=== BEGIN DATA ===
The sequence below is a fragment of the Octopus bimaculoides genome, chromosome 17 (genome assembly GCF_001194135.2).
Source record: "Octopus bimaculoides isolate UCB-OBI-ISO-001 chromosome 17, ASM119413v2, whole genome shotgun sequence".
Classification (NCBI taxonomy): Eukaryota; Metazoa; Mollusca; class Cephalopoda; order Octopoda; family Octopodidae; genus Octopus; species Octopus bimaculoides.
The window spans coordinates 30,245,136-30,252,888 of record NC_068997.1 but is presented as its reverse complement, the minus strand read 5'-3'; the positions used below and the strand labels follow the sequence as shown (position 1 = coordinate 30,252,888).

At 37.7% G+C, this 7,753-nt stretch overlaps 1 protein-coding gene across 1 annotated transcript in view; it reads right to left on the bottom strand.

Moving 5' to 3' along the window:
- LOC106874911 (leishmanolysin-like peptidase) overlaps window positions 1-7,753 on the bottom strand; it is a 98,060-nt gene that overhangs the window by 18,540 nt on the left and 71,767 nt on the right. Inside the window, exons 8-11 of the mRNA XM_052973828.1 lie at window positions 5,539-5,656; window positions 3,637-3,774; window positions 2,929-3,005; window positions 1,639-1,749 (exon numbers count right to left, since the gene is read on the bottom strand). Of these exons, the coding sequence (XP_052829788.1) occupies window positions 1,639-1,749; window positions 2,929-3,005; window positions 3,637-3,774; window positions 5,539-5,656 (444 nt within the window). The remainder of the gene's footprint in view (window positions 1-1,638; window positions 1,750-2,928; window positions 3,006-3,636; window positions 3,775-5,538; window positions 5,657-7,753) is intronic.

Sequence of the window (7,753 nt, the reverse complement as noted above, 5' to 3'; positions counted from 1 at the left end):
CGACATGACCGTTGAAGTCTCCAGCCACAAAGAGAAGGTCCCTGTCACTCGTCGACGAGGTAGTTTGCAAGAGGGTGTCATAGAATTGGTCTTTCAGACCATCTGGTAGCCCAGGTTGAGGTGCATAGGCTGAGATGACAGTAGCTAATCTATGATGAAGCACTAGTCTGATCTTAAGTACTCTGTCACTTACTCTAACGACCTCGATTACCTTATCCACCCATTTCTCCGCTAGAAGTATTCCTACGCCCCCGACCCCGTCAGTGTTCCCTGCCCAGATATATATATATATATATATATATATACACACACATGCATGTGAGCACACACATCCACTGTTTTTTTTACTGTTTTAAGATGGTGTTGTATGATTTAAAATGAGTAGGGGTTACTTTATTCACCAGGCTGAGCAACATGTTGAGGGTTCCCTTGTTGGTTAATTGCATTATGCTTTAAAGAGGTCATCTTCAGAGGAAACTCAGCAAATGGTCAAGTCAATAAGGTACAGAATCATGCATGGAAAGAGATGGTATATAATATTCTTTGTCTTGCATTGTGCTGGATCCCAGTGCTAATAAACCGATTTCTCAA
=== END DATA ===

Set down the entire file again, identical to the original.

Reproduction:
The sequence below is a fragment of the Octopus bimaculoides genome, chromosome 17 (genome assembly GCF_001194135.2).
Source record: "Octopus bimaculoides isolate UCB-OBI-ISO-001 chromosome 17, ASM119413v2, whole genome shotgun sequence".
Classification (NCBI taxonomy): Eukaryota; Metazoa; Mollusca; class Cephalopoda; order Octopoda; family Octopodidae; genus Octopus; species Octopus bimaculoides.
The window spans coordinates 30,245,136-30,252,888 of record NC_068997.1 but is presented as its reverse complement, the minus strand read 5'-3'; the positions used below and the strand labels follow the sequence as shown (position 1 = coordinate 30,252,888).

At 37.7% G+C, this 7,753-nt stretch overlaps 1 protein-coding gene across 1 annotated transcript in view; it reads right to left on the bottom strand.

Moving 5' to 3' along the window:
- LOC106874911 (leishmanolysin-like peptidase) overlaps window positions 1-7,753 on the bottom strand; it is a 98,060-nt gene that overhangs the window by 18,540 nt on the left and 71,767 nt on the right. Inside the window, exons 8-11 of the mRNA XM_052973828.1 lie at window positions 5,539-5,656; window positions 3,637-3,774; window positions 2,929-3,005; window positions 1,639-1,749 (exon numbers count right to left, since the gene is read on the bottom strand). Of these exons, the coding sequence (XP_052829788.1) occupies window positions 1,639-1,749; window positions 2,929-3,005; window positions 3,637-3,774; window positions 5,539-5,656 (444 nt within the window). The remainder of the gene's footprint in view (window positions 1-1,638; window positions 1,750-2,928; window positions 3,006-3,636; window positions 3,775-5,538; window positions 5,657-7,753) is intronic.

Sequence of the window (7,753 nt, the reverse complement as noted above, 5' to 3'; positions counted from 1 at the left end):
CGACATGACCGTTGAAGTCTCCAGCCACAAAGAGAAGGTCCCTGTCACTCGTCGACGAGGTAGTTTGCAAGAGGGTGTCATAGAATTGGTCTTTCAGACCATCTGGTAGCCCAGGTTGAGGTGCATAGGCTGAGATGACAGTAGCTAATCTATGATGAAGCACTAGTCTGATCTTAAGTACTCTGTCACTTACTCTAACGACCTCGATTACCTTATCCACCCATTTCTCCGCTAGAAGTATTCCTACGCCCCCGACCCCGTCAGTGTTCCCTGCCCAGATATATATATATATATATATATATATACACACACATGCATGTGAGCACACACATCCACTGTTTTTTTTACTGTTTTAAGATGGTGTTGTATGATTTAAAATGAGTAGGGGTTACTTTATTCACCAGGCTGAGCAACATGTTGAGGGTTCCCTTGTTGGTTAATTGCATTATGCTTTAAAGAGGTCATCTTCAGAGGAAACTCAGCAAATGGTCAAGTCAATAAGGTACAGAATCATGCATGGAAAGAGATGGTATATAATATTCTTTGTCTTGCATTGTGCTGGATCCCAGTGCTAATAAACCGATTTCTCAA